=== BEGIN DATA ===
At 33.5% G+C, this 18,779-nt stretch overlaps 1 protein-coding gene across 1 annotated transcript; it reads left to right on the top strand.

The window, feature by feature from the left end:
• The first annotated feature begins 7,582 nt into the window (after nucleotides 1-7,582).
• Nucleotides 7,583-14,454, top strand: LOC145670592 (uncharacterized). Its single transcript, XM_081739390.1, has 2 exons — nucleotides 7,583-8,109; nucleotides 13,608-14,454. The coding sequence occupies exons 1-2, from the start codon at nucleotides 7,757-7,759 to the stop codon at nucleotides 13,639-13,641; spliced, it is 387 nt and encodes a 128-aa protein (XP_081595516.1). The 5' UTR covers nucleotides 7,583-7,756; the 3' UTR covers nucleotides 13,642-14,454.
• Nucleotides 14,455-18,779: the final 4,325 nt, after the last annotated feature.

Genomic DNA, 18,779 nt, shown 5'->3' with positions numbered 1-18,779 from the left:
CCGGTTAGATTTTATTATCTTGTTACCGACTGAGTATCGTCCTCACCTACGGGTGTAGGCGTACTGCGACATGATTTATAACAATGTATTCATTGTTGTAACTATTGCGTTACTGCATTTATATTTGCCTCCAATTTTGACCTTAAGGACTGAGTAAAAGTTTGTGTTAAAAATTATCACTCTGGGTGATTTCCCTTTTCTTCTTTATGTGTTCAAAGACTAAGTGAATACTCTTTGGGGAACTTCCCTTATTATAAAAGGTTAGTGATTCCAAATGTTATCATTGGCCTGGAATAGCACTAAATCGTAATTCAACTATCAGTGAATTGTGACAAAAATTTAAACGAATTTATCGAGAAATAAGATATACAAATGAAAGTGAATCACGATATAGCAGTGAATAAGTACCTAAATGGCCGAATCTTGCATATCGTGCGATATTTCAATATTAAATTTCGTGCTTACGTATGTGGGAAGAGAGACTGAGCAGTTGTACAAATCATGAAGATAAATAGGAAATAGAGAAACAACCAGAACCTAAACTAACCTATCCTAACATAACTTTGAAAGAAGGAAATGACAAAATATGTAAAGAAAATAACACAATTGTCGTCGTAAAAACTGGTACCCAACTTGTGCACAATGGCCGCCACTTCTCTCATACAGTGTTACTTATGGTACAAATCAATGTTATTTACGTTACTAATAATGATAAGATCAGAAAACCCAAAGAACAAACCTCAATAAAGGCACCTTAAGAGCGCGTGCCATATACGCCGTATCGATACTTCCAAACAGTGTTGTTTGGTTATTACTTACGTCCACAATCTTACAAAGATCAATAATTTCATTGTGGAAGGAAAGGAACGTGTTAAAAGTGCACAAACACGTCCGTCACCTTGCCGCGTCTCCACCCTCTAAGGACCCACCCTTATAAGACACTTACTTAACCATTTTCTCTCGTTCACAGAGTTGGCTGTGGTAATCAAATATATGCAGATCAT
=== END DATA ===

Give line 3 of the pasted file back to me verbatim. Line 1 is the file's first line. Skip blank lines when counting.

• The first annotated feature begins 7,582 nt into the window (after nucleotides 1-7,582).